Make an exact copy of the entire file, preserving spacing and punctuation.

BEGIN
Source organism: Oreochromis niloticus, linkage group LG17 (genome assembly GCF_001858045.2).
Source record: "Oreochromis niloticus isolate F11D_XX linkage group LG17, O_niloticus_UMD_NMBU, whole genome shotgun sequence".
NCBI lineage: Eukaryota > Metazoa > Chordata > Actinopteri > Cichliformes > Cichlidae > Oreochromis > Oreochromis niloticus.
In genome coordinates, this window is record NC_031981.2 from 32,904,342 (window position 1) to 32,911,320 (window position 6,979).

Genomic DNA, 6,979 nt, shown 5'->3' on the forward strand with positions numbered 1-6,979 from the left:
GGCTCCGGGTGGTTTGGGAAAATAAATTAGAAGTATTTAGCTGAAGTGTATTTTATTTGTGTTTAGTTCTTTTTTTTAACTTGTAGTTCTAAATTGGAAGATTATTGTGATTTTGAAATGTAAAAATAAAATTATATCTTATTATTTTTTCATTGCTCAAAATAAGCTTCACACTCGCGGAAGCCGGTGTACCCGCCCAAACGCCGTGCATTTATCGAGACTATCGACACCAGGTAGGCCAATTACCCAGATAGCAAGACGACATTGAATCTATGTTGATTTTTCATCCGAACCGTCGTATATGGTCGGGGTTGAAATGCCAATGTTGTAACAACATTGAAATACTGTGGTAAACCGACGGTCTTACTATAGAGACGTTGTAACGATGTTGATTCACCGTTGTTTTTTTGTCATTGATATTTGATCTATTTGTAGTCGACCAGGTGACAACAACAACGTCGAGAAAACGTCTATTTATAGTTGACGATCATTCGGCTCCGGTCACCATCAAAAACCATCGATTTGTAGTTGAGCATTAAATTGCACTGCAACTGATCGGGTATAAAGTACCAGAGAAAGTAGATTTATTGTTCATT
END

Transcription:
Source organism: Oreochromis niloticus, linkage group LG17 (genome assembly GCF_001858045.2).
Source record: "Oreochromis niloticus isolate F11D_XX linkage group LG17, O_niloticus_UMD_NMBU, whole genome shotgun sequence".
NCBI lineage: Eukaryota > Metazoa > Chordata > Actinopteri > Cichliformes > Cichlidae > Oreochromis > Oreochromis niloticus.
In genome coordinates, this window is record NC_031981.2 from 32,904,342 (window position 1) to 32,911,320 (window position 6,979).

Genomic DNA, 6,979 nt, shown 5'->3' on the forward strand with positions numbered 1-6,979 from the left:
GGCTCCGGGTGGTTTGGGAAAATAAATTAGAAGTATTTAGCTGAAGTGTATTTTATTTGTGTTTAGTTCTTTTTTTTAACTTGTAGTTCTAAATTGGAAGATTATTGTGATTTTGAAATGTAAAAATAAAATTATATCTTATTATTTTTTCATTGCTCAAAATAAGCTTCACACTCGCGGAAGCCGGTGTACCCGCCCAAACGCCGTGCATTTATCGAGACTATCGACACCAGGTAGGCCAATTACCCAGATAGCAAGACGACATTGAATCTATGTTGATTTTTCATCCGAACCGTCGTATATGGTCGGGGTTGAAATGCCAATGTTGTAACAACATTGAAATACTGTGGTAAACCGACGGTCTTACTATAGAGACGTTGTAACGATGTTGATTCACCGTTGTTTTTTTGTCATTGATATTTGATCTATTTGTAGTCGACCAGGTGACAACAACAACGTCGAGAAAACGTCTATTTATAGTTGACGATCATTCGGCTCCGGTCACCATCAAAAACCATCGATTTGTAGTTGAGCATTAAATTGCACTGCAACTGATCGGGTATAAAGTACCAGAGAAAGTAGATTTATTGTTCATT